10 Things You Probably Didn’t Know About Joss Whedon

6 minute read

By Nick Steinberg (@Nick_Steinberg)

Writer/director Joss Whedon is one of geekdom’s most cherished creators. Known primarily for creating cult classic TV shows like Buffy the Vampire Slayer (1997) and Firefly (2002), and for directing the first two Avengers films, Whedon’s reach actually goes much further than nerd culture movies and TV. Whedon also has a reputation for being one of Hollywood’s most requested and respected script doctors, with a ton of the most popular films of the last few decades having his fingerprints on them, even if he doesn’t have a credit (he worked on the Twister (1996) script, for instance, but his work is uncredited).

Whether you’re a Whedon diehard or just kind of liked that first Avengers movie, we think you’ll appreciate these 10 interesting facts about Joss Whedon.

10. His First TV Writing Job Was On ‘Roseanne’

Whedon moved to Los Angeles in the late 80s and landed his first writing gig not long after on the sitcom Roseanne (1988). Whedon penned four episodes for the show’s 1989-90 season and followed that up with three episodes of Parenthood  (1990) before getting the opportunity to write his first movie script in 1992. The movie? Buffy the Vampire Slayer, which Whedon would later adapt into a very successful TV show five years later. Considering Whedon graduated from Wesleyan University in 1987, landing a writing job on a major network series only two years after graduation is a pretty significant accomplishment.

Source: Screenshot via The Carsey-Werner Company

9. He is a Third-Generation TV Writer

Writing truly is in Whedon’s blood, as he may well be the first third-generation television writer in history. His grandfather John Whedon was a successful sitcom writer in the 1950s and 60s, contributing scripts to shows such as The Donna Reed Show (1958) and Leave It to Beaver (1957), and his father Tom Whedon worked on The Dick Cavett Show (1968), Alice (1976), and The Golden Girls (1985).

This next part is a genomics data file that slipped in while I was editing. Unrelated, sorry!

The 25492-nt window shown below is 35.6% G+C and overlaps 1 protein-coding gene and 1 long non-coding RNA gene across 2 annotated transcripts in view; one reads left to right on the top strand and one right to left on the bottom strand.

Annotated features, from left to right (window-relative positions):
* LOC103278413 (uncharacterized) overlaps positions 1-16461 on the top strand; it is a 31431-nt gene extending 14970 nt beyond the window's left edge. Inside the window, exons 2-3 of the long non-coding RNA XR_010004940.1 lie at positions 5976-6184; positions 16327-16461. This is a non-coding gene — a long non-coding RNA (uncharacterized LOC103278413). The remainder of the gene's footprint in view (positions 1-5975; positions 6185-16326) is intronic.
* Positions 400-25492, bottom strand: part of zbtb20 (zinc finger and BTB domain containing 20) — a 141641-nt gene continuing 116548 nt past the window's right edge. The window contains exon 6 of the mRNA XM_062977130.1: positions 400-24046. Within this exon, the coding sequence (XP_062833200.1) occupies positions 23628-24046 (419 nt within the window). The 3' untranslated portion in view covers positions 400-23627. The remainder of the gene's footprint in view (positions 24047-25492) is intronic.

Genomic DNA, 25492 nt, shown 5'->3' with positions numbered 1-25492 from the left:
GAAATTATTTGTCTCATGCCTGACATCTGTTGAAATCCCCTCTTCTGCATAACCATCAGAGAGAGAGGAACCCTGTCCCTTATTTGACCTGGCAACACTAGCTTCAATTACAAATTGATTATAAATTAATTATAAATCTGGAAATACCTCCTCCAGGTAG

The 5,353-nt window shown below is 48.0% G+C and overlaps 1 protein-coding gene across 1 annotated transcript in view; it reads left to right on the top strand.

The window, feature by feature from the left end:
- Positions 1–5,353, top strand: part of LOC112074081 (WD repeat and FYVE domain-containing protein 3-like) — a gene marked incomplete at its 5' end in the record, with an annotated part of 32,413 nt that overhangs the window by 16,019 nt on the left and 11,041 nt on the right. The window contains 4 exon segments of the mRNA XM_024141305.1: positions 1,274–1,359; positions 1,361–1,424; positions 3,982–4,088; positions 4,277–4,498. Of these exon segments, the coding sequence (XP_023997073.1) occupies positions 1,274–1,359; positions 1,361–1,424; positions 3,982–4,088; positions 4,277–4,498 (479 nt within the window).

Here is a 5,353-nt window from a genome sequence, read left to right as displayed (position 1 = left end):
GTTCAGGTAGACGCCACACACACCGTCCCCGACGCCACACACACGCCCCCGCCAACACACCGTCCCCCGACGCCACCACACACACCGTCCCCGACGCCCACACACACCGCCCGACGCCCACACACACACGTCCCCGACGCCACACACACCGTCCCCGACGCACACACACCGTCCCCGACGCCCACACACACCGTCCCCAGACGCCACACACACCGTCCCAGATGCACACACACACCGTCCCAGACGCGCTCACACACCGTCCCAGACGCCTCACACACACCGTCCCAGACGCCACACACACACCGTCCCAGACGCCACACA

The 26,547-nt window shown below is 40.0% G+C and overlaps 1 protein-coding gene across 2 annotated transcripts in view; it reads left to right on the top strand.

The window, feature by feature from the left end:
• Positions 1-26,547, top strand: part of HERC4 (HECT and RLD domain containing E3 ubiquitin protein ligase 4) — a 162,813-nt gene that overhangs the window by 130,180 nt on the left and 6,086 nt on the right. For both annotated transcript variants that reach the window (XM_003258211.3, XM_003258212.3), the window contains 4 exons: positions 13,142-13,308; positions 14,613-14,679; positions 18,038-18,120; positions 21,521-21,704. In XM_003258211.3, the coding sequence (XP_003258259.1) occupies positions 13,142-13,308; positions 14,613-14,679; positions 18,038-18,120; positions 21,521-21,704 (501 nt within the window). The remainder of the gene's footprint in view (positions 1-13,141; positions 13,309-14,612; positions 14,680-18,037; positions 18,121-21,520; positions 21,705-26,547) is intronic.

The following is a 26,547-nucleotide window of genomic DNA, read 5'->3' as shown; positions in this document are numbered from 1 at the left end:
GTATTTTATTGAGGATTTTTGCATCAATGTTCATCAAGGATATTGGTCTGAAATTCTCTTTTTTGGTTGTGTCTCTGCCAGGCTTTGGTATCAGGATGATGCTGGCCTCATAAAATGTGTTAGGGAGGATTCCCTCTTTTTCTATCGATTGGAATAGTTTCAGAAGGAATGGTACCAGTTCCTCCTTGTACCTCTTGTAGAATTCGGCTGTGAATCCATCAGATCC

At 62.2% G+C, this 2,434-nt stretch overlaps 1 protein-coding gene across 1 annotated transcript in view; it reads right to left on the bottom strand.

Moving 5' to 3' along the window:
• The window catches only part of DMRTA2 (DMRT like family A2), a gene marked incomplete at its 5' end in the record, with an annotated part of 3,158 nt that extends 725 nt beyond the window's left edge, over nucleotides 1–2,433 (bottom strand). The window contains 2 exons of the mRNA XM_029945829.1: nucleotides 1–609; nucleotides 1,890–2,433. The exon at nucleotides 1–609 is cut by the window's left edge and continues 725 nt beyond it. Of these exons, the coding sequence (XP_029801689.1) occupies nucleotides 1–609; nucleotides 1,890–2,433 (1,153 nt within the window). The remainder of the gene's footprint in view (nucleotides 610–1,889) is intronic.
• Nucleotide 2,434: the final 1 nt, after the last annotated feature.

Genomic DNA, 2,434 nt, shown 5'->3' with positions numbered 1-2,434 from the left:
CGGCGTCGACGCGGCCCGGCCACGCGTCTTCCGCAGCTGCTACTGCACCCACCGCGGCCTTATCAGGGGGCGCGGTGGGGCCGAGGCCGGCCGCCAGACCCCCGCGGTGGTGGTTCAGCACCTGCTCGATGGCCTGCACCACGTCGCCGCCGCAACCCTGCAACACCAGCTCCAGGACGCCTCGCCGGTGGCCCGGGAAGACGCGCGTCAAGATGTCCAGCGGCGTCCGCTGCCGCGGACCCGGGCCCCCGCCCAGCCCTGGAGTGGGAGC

Source: Screenshot via Revue Studios

8. His First On-Screen Appearance Was In ‘Angel’

Whedon’s various TV shows, including Buffy the Vampire Slayer, Angel (1999), Firefly, and Dollhouse (2008) are often referred to as being part of the “Jossverse.” Since Whedon is so often closely associated with his creations, you would think that he would cameo quite often, but he didn’t actually appear on-screen in one of his shows (or any show he worked on for that matter) until the Angel episode “Through the Looking Glass,” where he appeared as “Numfar” of the Deathwok Clan. His role included a lot of dancing for some reason.

Source: Screenshot via 20th Century Fox Television

7. He Attempted To Rewrite The Script For ‘X-Men’ (2000)

Whedon’s early career is full of scriptwriting wins — he worked on films such as Speed (1994) and the original Toy Story (1995) — and he even got the chance to come in and try to rework the script for Bryan Singers first X-Men. Unfortunately, the film’s producers didn’t like Whedon’s changes and scrapped the majority of his work. One line that did survive? Storm’s infamous “You know what happens to Toads when they get hit by lightning?” bit. Funnily enough, Whedon blames Halle Berry’s delivery for the dialogue coming off, claiming that her delivery sounded “like she was [The Addams Family’s] Desdemona.” Sorry Joss, but we don’t think any kind of delivery was saving that line from being a stinker.

Source: Screenshot via 20th Century Fox

6. He’s Indirectly Responsible For A ‘X-Men: The Last Stand’ (2006) Plot Line

Although Whedon had nothing to do with the actual creation of the awful X-Men: The Last Stand, the film did borrow concepts he originated in his Astonishing X-Men comics run. The idea of a mutant cure developed by Dr. Kavita Rao, Beast’s interest in it, and the prominent role played by both Kitty Pryde and Colossus, were all inspired by Whedon’s “Gifted” story. In hindsight, we wish Whedon had actually been involved with making the film because it sure could have used someone who knew what they were doing at the helm.